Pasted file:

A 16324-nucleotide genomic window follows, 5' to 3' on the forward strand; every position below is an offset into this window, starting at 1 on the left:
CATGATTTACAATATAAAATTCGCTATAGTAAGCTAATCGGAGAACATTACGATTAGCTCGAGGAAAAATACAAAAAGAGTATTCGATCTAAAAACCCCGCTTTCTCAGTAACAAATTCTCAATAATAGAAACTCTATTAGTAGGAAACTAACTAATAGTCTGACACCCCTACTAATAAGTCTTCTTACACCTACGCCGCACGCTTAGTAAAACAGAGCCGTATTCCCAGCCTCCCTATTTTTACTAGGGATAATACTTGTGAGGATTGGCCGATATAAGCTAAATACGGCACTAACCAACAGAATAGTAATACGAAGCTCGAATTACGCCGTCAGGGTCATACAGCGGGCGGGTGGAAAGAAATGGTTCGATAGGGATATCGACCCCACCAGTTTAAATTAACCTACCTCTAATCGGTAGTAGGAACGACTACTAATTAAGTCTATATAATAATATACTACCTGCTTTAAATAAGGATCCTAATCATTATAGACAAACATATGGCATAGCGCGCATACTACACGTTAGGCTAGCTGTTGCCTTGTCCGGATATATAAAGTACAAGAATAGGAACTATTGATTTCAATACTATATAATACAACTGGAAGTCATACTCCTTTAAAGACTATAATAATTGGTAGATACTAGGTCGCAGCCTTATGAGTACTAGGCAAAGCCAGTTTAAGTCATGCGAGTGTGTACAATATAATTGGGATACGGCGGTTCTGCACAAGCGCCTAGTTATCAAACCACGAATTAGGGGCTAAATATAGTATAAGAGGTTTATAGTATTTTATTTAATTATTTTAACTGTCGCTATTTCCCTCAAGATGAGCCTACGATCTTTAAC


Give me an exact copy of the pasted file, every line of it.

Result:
A 16324-nucleotide genomic window follows, 5' to 3' on the forward strand; every position below is an offset into this window, starting at 1 on the left:
CATGATTTACAATATAAAATTCGCTATAGTAAGCTAATCGGAGAACATTACGATTAGCTCGAGGAAAAATACAAAAAGAGTATTCGATCTAAAAACCCCGCTTTCTCAGTAACAAATTCTCAATAATAGAAACTCTATTAGTAGGAAACTAACTAATAGTCTGACACCCCTACTAATAAGTCTTCTTACACCTACGCCGCACGCTTAGTAAAACAGAGCCGTATTCCCAGCCTCCCTATTTTTACTAGGGATAATACTTGTGAGGATTGGCCGATATAAGCTAAATACGGCACTAACCAACAGAATAGTAATACGAAGCTCGAATTACGCCGTCAGGGTCATACAGCGGGCGGGTGGAAAGAAATGGTTCGATAGGGATATCGACCCCACCAGTTTAAATTAACCTACCTCTAATCGGTAGTAGGAACGACTACTAATTAAGTCTATATAATAATATACTACCTGCTTTAAATAAGGATCCTAATCATTATAGACAAACATATGGCATAGCGCGCATACTACACGTTAGGCTAGCTGTTGCCTTGTCCGGATATATAAAGTACAAGAATAGGAACTATTGATTTCAATACTATATAATACAACTGGAAGTCATACTCCTTTAAAGACTATAATAATTGGTAGATACTAGGTCGCAGCCTTATGAGTACTAGGCAAAGCCAGTTTAAGTCATGCGAGTGTGTACAATATAATTGGGATACGGCGGTTCTGCACAAGCGCCTAGTTATCAAACCACGAATTAGGGGCTAAATATAGTATAAGAGGTTTATAGTATTTTATTTAATTATTTTAACTGTCGCTATTTCCCTCAAGATGAGCCTACGATCTTTAAC